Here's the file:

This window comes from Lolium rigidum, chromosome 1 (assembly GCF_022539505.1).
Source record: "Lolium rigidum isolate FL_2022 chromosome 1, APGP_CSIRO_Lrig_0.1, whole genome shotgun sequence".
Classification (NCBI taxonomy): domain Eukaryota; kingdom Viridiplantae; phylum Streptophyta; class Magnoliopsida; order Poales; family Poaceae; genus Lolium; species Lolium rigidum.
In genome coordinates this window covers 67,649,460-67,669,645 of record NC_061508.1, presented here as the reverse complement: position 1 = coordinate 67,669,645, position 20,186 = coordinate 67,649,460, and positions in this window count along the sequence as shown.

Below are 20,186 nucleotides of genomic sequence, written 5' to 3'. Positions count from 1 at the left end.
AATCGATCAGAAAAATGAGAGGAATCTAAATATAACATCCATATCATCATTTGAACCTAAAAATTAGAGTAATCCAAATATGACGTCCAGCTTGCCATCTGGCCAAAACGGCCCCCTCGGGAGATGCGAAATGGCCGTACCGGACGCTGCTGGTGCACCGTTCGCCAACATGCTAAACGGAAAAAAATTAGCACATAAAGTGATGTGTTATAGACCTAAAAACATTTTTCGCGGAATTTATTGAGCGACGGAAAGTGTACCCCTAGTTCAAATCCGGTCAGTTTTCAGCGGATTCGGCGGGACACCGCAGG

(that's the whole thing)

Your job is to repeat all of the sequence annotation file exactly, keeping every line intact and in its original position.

This window comes from Lolium rigidum, chromosome 1 (assembly GCF_022539505.1).
Source record: "Lolium rigidum isolate FL_2022 chromosome 1, APGP_CSIRO_Lrig_0.1, whole genome shotgun sequence".
Classification (NCBI taxonomy): domain Eukaryota; kingdom Viridiplantae; phylum Streptophyta; class Magnoliopsida; order Poales; family Poaceae; genus Lolium; species Lolium rigidum.
In genome coordinates this window covers 67,649,460-67,669,645 of record NC_061508.1, presented here as the reverse complement: position 1 = coordinate 67,669,645, position 20,186 = coordinate 67,649,460, and positions in this window count along the sequence as shown.

Below are 20,186 nucleotides of genomic sequence, written 5' to 3'. Positions count from 1 at the left end.
AATCGATCAGAAAAATGAGAGGAATCTAAATATAACATCCATATCATCATTTGAACCTAAAAATTAGAGTAATCCAAATATGACGTCCAGCTTGCCATCTGGCCAAAACGGCCCCCTCGGGAGATGCGAAATGGCCGTACCGGACGCTGCTGGTGCACCGTTCGCCAACATGCTAAACGGAAAAAAATTAGCACATAAAGTGATGTGTTATAGACCTAAAAACATTTTTCGCGGAATTTATTGAGCGACGGAAAGTGTACCCCTAGTTCAAATCCGGTCAGTTTTCAGCGGATTCGGCGGGACACCGCAGG